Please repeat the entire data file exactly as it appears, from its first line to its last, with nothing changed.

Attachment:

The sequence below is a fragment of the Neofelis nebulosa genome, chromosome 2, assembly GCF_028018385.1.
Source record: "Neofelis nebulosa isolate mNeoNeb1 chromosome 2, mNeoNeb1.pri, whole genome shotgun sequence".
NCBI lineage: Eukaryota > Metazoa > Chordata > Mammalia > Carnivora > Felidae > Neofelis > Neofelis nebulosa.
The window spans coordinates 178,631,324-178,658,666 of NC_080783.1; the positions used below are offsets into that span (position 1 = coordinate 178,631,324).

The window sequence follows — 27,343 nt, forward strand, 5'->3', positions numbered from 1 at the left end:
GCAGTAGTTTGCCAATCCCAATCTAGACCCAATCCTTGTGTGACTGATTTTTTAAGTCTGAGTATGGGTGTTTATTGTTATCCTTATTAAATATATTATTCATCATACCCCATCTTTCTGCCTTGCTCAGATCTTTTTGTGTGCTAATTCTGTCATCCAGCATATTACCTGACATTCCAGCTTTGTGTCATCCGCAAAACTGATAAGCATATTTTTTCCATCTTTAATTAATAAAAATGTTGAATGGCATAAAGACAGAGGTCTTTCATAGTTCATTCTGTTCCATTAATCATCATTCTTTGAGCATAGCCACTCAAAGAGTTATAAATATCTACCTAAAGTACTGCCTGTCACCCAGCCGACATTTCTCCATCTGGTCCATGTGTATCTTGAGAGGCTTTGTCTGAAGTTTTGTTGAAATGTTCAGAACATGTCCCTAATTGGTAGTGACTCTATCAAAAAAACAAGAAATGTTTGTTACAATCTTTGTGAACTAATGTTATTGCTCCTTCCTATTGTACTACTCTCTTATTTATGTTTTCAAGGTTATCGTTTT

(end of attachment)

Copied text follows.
The sequence below is a fragment of the Neofelis nebulosa genome, chromosome 2, assembly GCF_028018385.1.
Source record: "Neofelis nebulosa isolate mNeoNeb1 chromosome 2, mNeoNeb1.pri, whole genome shotgun sequence".
NCBI lineage: Eukaryota > Metazoa > Chordata > Mammalia > Carnivora > Felidae > Neofelis > Neofelis nebulosa.
The window spans coordinates 178,631,324-178,658,666 of NC_080783.1; the positions used below are offsets into that span (position 1 = coordinate 178,631,324).

The window sequence follows — 27,343 nt, forward strand, 5'->3', positions numbered from 1 at the left end:
GCAGTAGTTTGCCAATCCCAATCTAGACCCAATCCTTGTGTGACTGATTTTTTAAGTCTGAGTATGGGTGTTTATTGTTATCCTTATTAAATATATTATTCATCATACCCCATCTTTCTGCCTTGCTCAGATCTTTTTGTGTGCTAATTCTGTCATCCAGCATATTACCTGACATTCCAGCTTTGTGTCATCCGCAAAACTGATAAGCATATTTTTTCCATCTTTAATTAATAAAAATGTTGAATGGCATAAAGACAGAGGTCTTTCATAGTTCATTCTGTTCCATTAATCATCATTCTTTGAGCATAGCCACTCAAAGAGTTATAAATATCTACCTAAAGTACTGCCTGTCACCCAGCCGACATTTCTCCATCTGGTCCATGTGTATCTTGAGAGGCTTTGTCTGAAGTTTTGTTGAAATGTTCAGAACATGTCCCTAATTGGTAGTGACTCTATCAAAAAAACAAGAAATGTTTGTTACAATCTTTGTGAACTAATGTTATTGCTCCTTCCTATTGTACTACTCTCTTATTTATGTTTTCAAGGTTATCGTTTT